Select one of our course readings so far (an article or one of the chapter sections from the Preface book). Carefully read your chosen text and offer roughly one page of summary and three pages of analysis with additional details from the text.

Summarize the main point of the chapter or article and analyze it to show whether or not it effectively persuades readers of its claim.
Instructions: Select one of our course readings so far (an article or one of the chapter sections from the Preface book). Carefully read your chosen text and offer roughly one page of summary and three pages of analysis with additional details from the text.
How to Summarize:
The purpose of a summary is to explain what someone else said. You should outline the point of your chapters argument and explain how the writer supports that point. In summaries, you need to introduce the author and title at the start of your summary and that you need to keep using signal phrases to show that the ideas belong to the text. Review Read Up, Write Up Summary and Analysis chapter, “Her Point Is: The Art of Summarizing,” and “As He Himself Puts It: The Art of Quoting” for examples and templates. Begin your descriptive summary pages with a one sentence account of the selection, and then identify its content and structure in an organized fashion.
How to Analyze
Your analysis should be the careful, specific, and evidenced interpretation of how effectively the text uses rhetorical strategies to persuade readers of its claim. **NOTE: Although the Preface book may be a novel, each section also makes a very clear argument about different concepts, ranging from the idea of home, family, race, identity, love, power, survival, danger, history, culture, education, violence, fear, economics, freedom, legal rights, etc. Focus your analysis on the WAY the text exposes readers to one of those concepts and HOW the text persuades readers to view that issue in a particular way.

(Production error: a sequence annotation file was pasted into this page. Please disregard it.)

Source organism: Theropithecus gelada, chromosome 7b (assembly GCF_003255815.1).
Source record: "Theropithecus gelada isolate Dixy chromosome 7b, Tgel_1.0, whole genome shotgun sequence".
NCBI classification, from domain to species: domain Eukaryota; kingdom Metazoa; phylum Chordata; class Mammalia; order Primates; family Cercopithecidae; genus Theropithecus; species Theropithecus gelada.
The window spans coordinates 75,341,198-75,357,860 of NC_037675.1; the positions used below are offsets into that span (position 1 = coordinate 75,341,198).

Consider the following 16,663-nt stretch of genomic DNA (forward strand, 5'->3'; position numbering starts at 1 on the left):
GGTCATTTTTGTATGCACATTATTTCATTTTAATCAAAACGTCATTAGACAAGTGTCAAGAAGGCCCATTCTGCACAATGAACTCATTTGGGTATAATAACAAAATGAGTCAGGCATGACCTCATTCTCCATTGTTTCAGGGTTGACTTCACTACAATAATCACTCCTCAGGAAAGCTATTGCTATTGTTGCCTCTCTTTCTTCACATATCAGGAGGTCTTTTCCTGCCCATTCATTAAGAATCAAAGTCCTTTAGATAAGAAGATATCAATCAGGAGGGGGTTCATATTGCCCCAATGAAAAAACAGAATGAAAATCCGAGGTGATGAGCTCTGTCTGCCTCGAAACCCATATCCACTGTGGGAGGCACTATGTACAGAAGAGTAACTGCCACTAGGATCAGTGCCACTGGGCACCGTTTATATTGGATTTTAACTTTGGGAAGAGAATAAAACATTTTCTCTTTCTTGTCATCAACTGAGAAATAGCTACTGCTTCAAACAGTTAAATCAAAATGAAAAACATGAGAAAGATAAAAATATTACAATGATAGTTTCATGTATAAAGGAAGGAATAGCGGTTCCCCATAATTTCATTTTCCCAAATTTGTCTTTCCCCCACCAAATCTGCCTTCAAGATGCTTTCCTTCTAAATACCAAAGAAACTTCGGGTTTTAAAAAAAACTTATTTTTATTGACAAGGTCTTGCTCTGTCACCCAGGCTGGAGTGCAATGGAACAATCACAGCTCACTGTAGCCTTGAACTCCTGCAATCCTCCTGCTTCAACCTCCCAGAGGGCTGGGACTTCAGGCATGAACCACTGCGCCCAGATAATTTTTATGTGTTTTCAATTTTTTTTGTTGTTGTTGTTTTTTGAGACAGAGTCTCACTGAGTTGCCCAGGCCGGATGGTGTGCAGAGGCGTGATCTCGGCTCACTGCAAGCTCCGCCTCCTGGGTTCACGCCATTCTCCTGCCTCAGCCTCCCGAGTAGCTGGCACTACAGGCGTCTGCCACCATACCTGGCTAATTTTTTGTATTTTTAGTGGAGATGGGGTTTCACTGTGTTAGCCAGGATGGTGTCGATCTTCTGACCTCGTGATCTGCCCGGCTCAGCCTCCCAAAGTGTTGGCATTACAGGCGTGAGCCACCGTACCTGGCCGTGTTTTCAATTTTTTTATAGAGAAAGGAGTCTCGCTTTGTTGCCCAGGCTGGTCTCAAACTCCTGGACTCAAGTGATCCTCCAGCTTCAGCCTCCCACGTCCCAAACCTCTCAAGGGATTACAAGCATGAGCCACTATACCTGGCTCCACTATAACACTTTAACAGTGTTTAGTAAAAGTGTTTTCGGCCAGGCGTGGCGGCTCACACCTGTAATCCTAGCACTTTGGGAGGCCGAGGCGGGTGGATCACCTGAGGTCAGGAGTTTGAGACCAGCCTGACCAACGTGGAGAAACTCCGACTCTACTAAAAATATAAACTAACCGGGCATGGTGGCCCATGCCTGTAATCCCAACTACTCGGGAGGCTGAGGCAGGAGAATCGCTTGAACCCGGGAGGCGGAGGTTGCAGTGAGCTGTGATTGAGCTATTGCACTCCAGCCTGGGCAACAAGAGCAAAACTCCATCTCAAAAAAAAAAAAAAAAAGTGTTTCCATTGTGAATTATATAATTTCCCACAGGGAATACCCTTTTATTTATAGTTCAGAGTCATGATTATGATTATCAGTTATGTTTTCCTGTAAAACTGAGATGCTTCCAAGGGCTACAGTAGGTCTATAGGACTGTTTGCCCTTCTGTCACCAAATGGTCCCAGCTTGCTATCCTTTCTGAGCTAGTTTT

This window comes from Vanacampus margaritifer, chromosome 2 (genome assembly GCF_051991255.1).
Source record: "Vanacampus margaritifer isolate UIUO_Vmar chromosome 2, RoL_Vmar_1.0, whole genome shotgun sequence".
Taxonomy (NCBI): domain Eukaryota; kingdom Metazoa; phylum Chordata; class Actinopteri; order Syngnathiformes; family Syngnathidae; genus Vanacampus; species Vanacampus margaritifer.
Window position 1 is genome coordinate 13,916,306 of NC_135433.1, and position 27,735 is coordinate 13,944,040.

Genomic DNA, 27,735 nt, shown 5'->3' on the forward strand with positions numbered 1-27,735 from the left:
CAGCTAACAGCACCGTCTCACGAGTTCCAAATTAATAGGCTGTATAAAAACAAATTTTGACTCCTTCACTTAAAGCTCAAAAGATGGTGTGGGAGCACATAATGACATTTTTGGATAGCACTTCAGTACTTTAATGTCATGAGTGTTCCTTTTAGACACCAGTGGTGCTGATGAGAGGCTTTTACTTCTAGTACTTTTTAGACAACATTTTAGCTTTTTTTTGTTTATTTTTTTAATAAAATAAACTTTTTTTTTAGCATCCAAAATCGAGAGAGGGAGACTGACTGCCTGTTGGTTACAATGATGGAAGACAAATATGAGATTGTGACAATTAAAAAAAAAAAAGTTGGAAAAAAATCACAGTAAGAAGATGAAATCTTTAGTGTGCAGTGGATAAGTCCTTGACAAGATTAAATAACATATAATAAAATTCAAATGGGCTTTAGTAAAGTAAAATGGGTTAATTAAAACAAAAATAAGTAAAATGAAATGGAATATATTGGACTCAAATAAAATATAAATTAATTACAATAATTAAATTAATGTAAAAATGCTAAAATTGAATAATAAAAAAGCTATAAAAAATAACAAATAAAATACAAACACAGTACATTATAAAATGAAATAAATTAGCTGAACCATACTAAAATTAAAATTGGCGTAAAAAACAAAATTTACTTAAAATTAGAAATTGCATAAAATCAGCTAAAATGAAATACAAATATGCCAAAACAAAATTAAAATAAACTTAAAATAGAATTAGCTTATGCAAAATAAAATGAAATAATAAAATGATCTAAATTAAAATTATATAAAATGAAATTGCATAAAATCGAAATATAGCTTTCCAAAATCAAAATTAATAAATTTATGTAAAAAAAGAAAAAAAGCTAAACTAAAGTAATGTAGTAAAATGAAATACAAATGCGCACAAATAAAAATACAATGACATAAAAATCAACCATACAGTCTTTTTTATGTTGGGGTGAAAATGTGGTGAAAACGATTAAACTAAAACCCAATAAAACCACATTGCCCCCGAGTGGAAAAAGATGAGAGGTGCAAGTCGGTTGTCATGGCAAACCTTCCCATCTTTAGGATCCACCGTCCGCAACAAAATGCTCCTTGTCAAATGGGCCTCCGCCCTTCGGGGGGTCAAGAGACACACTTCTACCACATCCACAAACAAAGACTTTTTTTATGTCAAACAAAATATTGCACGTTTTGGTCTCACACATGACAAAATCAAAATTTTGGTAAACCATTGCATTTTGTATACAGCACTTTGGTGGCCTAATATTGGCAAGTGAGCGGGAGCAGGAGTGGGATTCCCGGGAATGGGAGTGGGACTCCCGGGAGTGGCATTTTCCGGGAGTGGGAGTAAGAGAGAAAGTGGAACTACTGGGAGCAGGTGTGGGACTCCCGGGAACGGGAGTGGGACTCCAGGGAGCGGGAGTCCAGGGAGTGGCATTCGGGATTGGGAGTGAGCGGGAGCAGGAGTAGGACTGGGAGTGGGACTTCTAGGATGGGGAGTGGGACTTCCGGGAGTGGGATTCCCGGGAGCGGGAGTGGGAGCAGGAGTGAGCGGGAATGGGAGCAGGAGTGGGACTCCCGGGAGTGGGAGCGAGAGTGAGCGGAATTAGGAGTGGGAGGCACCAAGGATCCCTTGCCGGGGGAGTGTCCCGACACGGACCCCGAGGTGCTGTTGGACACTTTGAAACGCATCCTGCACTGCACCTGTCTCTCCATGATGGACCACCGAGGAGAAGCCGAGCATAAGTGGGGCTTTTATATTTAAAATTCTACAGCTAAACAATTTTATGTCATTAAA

Consider what the text means beneath the surface, what its purpose is, who its audience is, the implied position of the author, what text it resembles, where it is especially successful, or where it fails to work well. Support your analysis with evidence in the form of quotes and paraphrases from the text.
Analysis means lots of things, so lets be clear on what it is not:
it is not simple claim of taste, whether something is good or bad (by which you really mean whether you like it or not), though you may indicate the why of such an evaluation;
it is not unsupported opinion;
it is not vague, general, or lacking evidence.
How to Support Your Argument with Evidence:
Each paragraph should feature one or two complete quotes and one or two partial quotes as evidence. For both the descriptive summary and the analysis, you should incorporate textual evidence by introducing its context (where in the book the quote appears, who is saying it and why), punctuating the quote correctly, restating it in your own words, and then relating its particular meaning to the point you make regarding the chapter.